KEALAKEKUA — A second jury trial began Thursday for a Holualoa man accused of killing his landlord more than three years ago.
On Thursday, the prosecution and the defense gave their opening arguments to a jury in Kona Circuit Court in the case against Eber Miranda-Garcia, accused of second-degree murder.
Eber Miranda-Garcia and his brother, Marlon, were arrested in June 2017 for the killing of Dolores “Lolo” Borja-Valle.
The brothers were initially tried together in August 2018. After several weeks, the proceedings ended in a mistrial as jurors were unable to reach a unanimous verdict.
In December Kona Circuit Judge Robert D.S. Kim granted a request to sever the brothers’ cases.
A trial date for Marlon Miranda-Garcia, who also is accused of second-degree murder, has not yet been set.
On Thursday, Deputy Prosecutor Sheri Lawson laid out what evidence would be presented during the course of Eber Miranda-Garcia’s second trial.
Lawson told the jury they would hear testimony that Miranda-Garcia killed Borja-Valle by hitting him with rocks and some sort of sharp pointy object at their Holualoa home. There also will be testimony of the defendant driving Borja-Valle’s truck with “Lolo’s lifeless body” to Keopuka Mauka Road where “they dumped him like trash.”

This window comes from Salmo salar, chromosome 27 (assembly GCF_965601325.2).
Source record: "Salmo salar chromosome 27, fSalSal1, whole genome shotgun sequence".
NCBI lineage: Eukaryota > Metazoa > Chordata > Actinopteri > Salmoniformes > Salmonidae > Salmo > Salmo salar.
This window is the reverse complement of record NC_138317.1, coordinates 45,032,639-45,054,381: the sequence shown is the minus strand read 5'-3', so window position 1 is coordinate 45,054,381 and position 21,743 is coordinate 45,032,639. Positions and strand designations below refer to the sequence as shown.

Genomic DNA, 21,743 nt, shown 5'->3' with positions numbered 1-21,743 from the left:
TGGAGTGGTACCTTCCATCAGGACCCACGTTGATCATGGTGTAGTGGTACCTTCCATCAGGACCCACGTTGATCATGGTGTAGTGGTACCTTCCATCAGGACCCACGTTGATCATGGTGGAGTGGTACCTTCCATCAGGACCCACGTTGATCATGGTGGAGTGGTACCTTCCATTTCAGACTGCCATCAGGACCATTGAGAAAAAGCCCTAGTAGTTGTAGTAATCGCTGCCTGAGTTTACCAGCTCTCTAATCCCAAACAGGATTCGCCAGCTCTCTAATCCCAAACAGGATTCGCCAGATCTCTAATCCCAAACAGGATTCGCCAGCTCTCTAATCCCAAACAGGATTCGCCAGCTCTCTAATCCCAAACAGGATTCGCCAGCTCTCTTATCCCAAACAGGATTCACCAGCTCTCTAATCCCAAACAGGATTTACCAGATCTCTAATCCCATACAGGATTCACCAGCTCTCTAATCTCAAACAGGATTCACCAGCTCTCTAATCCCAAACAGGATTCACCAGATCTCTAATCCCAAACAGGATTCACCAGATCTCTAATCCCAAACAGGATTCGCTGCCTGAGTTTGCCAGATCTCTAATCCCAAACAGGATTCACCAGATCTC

“Eber and his family told police they didn’t know what happened to Lolo but they gave police a timeline,” Lawson said.
Defense counsel Terri Fujioka-Lilley explained during her opening statement that her client saw Borja-Valle as a father or an uncle.
“Throughout August of 2015 police contacted the Miranda-Garcia family and they provided DNA samples and fingerprints,” she said, with the Miranda-Garcias trying to assist in the investigation.
In June 2017, police showed up at Miranda-Garcia’s job site and he was placed under arrest.
Fujioka-Lilley stated her client was unable to call his wife after his arrest and didn’t speak to police until after sitting for a day in the cellblock. The defense counsel asserted police told Miranda-Garcia his entire family was arrested. Not wanting his daughter to be alone, he was convinced the only way to help her was to confess to a crime he didn’t commit.
“You’re not going to learn where (Lolo) was killed, when he was killed, why he was killed and what weapon was used,” Fujioka-Lilley said. “Most importantly, you won’t learn who killed Mr. Borja-Valle.”
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